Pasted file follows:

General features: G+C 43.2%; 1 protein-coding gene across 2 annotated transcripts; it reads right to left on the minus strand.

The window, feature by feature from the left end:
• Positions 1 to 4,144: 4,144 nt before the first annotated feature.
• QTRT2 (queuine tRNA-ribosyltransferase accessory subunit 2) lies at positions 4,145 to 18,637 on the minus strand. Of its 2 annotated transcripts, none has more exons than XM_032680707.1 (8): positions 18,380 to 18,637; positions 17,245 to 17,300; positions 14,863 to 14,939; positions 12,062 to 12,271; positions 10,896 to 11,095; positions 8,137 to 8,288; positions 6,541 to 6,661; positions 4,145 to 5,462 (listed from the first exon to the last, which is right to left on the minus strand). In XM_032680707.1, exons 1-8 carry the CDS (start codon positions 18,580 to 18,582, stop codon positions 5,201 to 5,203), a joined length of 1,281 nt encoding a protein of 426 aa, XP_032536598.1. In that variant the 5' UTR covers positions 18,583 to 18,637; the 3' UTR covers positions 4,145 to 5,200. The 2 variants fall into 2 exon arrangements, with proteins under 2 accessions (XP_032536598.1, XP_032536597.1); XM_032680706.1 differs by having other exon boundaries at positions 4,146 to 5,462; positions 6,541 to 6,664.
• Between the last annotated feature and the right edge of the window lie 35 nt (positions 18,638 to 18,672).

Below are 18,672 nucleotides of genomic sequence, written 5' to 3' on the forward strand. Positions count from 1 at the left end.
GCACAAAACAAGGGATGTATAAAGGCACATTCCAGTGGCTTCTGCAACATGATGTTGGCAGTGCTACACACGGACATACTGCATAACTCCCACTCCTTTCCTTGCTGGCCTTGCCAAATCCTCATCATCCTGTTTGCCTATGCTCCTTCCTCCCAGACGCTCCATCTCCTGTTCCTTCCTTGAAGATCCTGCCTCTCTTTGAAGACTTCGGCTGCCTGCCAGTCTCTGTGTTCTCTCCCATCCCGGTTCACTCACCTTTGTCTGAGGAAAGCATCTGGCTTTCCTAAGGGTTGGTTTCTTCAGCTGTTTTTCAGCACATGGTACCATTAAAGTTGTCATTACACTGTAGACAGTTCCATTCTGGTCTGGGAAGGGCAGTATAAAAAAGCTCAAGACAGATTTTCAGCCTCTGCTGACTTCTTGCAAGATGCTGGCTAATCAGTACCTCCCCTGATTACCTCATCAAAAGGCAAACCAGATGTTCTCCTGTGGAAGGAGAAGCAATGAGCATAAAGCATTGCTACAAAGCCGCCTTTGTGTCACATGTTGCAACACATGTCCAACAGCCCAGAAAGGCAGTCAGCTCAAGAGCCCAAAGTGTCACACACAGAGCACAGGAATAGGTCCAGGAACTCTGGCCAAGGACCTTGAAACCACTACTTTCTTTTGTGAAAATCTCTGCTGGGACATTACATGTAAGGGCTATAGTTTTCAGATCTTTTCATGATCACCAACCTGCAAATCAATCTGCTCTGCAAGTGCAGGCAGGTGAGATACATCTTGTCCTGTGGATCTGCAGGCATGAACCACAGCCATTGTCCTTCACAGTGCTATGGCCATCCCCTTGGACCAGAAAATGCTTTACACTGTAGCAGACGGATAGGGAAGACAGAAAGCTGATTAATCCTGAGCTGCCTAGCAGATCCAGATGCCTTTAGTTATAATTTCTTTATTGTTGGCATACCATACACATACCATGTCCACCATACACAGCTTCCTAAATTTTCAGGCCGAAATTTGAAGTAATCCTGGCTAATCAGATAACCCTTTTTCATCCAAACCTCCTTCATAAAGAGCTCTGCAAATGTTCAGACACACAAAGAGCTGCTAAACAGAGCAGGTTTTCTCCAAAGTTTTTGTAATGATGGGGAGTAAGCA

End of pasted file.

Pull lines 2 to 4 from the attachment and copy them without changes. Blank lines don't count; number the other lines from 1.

The window, feature by feature from the left end:
• Positions 1 to 4,144: 4,144 nt before the first annotated feature.
• QTRT2 (queuine tRNA-ribosyltransferase accessory subunit 2) lies at positions 4,145 to 18,637 on the minus strand. Of its 2 annotated transcripts, none has more exons than XM_032680707.1 (8): positions 18,380 to 18,637; positions 17,245 to 17,300; positions 14,863 to 14,939; positions 12,062 to 12,271; positions 10,896 to 11,095; positions 8,137 to 8,288; positions 6,541 to 6,661; positions 4,145 to 5,462 (listed from the first exon to the last, which is right to left on the minus strand). In XM_032680707.1, exons 1-8 carry the CDS (start codon positions 18,580 to 18,582, stop codon positions 5,201 to 5,203), a joined length of 1,281 nt encoding a protein of 426 aa, XP_032536598.1. In that variant the 5' UTR covers positions 18,583 to 18,637; the 3' UTR covers positions 4,145 to 5,200. The 2 variants fall into 2 exon arrangements, with proteins under 2 accessions (XP_032536598.1, XP_032536597.1); XM_032680706.1 differs by having other exon boundaries at positions 4,146 to 5,462; positions 6,541 to 6,664.